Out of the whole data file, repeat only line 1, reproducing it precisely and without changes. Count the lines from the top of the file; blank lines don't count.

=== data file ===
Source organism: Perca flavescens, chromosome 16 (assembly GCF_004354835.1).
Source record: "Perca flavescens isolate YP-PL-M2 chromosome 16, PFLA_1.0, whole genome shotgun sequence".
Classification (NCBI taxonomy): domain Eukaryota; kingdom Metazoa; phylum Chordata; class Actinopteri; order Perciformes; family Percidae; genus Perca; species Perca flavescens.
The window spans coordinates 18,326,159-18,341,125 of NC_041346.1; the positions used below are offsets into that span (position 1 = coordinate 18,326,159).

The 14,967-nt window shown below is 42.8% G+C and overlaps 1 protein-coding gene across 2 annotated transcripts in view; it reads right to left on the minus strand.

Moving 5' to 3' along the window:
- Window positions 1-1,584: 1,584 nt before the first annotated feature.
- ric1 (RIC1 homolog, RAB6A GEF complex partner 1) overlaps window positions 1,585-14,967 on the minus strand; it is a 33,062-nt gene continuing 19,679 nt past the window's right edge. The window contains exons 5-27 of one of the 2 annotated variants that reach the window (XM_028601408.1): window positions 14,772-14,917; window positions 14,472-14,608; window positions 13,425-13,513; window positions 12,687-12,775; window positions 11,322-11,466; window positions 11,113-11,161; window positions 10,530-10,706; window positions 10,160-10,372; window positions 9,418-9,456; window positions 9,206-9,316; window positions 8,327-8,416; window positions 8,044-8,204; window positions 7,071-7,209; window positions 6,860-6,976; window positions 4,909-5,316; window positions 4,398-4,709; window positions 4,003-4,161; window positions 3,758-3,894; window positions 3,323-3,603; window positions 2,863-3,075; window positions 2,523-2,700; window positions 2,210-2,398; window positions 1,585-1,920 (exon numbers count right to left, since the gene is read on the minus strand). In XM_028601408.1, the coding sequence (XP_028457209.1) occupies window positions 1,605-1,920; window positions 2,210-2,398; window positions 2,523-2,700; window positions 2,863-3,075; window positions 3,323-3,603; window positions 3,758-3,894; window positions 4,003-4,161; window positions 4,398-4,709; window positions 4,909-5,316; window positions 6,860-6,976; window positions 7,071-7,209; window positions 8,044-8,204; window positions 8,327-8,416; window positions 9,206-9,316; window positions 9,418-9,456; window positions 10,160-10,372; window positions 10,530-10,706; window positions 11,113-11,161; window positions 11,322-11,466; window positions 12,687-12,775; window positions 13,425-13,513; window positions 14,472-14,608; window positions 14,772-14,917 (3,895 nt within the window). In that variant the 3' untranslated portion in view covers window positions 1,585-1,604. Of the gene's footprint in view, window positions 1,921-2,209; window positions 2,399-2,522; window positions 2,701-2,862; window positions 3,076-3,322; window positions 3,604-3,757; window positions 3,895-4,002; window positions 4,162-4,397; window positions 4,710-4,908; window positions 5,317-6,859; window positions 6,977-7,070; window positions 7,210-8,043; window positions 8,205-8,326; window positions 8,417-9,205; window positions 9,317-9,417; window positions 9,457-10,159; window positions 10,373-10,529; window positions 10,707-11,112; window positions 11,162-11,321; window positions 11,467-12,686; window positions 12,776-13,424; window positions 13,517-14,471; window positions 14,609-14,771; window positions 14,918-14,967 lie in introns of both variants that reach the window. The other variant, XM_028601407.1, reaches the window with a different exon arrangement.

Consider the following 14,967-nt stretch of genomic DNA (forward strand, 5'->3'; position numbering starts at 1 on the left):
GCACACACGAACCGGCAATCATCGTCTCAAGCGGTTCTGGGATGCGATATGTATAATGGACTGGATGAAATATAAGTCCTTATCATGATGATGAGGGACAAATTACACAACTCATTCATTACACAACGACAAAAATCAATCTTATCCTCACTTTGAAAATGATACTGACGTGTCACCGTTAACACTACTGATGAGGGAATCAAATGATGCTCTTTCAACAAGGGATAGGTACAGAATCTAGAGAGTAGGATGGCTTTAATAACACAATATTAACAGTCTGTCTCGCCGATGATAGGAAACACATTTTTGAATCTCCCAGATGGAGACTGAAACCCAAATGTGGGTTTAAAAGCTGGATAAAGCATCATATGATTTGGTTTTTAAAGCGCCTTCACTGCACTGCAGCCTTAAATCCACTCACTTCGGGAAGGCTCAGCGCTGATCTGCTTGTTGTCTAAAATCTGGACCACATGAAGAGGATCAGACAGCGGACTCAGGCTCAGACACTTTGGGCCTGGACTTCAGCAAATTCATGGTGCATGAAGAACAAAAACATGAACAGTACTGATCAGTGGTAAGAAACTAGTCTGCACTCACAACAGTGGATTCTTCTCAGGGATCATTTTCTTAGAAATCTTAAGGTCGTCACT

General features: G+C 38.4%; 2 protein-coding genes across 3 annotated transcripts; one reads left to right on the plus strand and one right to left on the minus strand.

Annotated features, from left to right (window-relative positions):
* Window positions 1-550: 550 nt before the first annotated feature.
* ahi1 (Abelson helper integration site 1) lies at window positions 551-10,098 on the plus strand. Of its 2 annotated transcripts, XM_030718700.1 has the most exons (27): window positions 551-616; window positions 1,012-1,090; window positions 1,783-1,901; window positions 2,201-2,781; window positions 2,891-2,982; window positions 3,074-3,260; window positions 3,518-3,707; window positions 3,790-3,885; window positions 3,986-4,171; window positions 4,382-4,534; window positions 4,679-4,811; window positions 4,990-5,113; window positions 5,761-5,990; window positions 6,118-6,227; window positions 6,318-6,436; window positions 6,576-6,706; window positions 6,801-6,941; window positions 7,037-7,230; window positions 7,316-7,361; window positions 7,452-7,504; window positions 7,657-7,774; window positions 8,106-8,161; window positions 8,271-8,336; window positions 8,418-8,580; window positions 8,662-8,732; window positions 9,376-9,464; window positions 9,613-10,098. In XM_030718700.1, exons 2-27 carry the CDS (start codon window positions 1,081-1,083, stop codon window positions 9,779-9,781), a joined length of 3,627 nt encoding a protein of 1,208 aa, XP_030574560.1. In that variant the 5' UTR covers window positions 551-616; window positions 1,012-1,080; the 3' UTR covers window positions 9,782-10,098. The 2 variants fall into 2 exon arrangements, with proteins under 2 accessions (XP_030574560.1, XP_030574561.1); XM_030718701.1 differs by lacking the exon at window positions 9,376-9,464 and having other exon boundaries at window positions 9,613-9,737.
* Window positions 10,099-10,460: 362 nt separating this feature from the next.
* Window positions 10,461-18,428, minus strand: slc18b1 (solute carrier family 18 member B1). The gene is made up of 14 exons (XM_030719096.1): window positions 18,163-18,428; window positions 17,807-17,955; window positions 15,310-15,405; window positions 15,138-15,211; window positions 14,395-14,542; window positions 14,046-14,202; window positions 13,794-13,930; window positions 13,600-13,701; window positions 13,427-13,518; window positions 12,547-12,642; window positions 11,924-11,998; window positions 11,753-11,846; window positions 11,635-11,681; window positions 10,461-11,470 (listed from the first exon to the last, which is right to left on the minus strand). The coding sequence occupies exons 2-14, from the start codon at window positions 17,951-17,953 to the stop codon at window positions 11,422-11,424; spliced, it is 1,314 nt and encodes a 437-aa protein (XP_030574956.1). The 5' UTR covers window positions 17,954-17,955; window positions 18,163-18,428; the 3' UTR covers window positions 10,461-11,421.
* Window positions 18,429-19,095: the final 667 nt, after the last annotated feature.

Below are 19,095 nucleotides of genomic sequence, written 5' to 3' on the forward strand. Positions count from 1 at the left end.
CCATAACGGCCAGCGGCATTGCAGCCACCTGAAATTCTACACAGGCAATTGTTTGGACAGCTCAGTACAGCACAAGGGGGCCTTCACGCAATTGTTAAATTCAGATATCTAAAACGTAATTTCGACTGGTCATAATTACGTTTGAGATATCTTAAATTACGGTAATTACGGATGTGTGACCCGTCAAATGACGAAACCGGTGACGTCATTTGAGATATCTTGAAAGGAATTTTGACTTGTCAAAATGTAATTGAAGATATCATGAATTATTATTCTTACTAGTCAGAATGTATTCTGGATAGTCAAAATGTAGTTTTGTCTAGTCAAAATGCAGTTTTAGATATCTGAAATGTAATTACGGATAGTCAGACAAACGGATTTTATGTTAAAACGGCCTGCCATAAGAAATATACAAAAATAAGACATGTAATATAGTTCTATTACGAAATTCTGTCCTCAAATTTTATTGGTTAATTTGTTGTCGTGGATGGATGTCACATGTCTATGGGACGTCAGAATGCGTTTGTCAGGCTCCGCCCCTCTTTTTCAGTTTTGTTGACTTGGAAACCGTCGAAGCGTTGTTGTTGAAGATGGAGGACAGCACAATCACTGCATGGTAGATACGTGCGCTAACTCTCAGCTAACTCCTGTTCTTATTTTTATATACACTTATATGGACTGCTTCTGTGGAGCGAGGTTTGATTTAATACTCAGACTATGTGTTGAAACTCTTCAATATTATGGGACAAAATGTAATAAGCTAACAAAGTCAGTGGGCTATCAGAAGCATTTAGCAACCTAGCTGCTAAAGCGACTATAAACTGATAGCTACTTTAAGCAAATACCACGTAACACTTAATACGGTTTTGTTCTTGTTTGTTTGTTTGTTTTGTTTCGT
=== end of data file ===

Source organism: Perca flavescens, chromosome 16 (assembly GCF_004354835.1).